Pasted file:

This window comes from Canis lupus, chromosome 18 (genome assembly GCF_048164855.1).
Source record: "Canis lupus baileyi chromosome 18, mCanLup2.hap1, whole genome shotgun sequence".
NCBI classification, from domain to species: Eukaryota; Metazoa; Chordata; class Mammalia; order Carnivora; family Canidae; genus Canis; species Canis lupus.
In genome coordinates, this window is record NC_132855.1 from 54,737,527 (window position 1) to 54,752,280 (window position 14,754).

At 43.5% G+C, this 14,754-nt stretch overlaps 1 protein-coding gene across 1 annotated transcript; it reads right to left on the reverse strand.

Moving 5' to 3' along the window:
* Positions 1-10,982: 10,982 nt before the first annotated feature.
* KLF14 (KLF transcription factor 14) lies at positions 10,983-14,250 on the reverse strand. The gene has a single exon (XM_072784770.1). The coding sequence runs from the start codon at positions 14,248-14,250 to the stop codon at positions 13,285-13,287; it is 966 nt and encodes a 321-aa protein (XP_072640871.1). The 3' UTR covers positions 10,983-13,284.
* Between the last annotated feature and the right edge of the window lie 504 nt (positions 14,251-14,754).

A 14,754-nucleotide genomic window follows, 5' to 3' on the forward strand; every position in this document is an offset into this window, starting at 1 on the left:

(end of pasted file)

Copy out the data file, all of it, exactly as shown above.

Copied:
This window comes from Canis lupus, chromosome 18 (genome assembly GCF_048164855.1).
Source record: "Canis lupus baileyi chromosome 18, mCanLup2.hap1, whole genome shotgun sequence".
NCBI classification, from domain to species: Eukaryota; Metazoa; Chordata; class Mammalia; order Carnivora; family Canidae; genus Canis; species Canis lupus.
In genome coordinates, this window is record NC_132855.1 from 54,737,527 (window position 1) to 54,752,280 (window position 14,754).

At 43.5% G+C, this 14,754-nt stretch overlaps 1 protein-coding gene across 1 annotated transcript; it reads right to left on the reverse strand.

Moving 5' to 3' along the window:
* Positions 1-10,982: 10,982 nt before the first annotated feature.
* KLF14 (KLF transcription factor 14) lies at positions 10,983-14,250 on the reverse strand. The gene has a single exon (XM_072784770.1). The coding sequence runs from the start codon at positions 14,248-14,250 to the stop codon at positions 13,285-13,287; it is 966 nt and encodes a 321-aa protein (XP_072640871.1). The 3' UTR covers positions 10,983-13,284.
* Between the last annotated feature and the right edge of the window lie 504 nt (positions 14,251-14,754).

A 14,754-nucleotide genomic window follows, 5' to 3' on the forward strand; every position in this document is an offset into this window, starting at 1 on the left: